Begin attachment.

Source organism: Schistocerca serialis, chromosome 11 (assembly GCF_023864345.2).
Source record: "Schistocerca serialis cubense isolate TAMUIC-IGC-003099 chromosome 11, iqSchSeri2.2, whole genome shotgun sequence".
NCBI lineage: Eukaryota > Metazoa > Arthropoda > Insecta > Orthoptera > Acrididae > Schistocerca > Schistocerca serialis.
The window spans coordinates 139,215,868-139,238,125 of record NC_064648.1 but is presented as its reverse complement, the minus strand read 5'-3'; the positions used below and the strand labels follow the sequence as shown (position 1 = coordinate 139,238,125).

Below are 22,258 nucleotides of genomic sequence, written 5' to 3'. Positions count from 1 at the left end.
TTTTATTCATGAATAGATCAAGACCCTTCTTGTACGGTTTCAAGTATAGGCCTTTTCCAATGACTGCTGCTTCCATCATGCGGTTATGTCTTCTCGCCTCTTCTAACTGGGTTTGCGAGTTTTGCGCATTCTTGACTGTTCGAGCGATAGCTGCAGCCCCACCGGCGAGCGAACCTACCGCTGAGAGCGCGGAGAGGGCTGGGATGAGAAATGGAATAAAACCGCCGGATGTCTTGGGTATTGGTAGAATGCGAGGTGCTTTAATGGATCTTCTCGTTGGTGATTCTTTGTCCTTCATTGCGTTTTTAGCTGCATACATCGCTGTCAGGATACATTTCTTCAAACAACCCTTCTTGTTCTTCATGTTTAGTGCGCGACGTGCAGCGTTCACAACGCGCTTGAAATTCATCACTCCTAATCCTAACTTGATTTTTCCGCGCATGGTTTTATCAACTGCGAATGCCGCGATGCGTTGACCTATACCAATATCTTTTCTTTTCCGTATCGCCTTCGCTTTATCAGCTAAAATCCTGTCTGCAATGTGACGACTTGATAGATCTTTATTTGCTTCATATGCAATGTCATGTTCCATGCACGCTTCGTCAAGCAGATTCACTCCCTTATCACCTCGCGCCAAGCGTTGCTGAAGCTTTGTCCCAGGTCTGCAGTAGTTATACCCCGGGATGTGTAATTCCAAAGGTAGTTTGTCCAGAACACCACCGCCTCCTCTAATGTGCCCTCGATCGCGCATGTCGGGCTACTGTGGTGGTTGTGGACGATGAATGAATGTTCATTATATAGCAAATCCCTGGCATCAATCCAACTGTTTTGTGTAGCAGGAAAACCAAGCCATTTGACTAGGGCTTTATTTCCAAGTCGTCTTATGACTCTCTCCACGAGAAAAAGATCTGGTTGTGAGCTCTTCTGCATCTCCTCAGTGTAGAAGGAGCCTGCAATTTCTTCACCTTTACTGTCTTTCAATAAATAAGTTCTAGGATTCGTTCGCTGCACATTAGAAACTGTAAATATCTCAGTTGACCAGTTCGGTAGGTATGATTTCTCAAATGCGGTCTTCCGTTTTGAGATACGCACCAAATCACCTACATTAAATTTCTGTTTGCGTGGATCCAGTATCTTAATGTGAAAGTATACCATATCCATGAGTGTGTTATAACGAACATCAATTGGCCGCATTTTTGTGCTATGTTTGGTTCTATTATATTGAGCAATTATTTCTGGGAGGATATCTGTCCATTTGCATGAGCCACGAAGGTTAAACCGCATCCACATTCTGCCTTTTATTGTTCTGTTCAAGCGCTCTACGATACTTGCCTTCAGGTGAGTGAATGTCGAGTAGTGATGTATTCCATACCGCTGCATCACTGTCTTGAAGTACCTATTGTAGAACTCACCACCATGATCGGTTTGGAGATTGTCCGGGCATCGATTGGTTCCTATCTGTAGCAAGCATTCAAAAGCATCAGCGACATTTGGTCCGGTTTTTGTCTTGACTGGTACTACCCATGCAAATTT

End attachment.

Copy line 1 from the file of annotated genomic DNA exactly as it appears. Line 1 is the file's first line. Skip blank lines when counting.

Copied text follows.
Source organism: Schistocerca serialis, chromosome 11 (assembly GCF_023864345.2).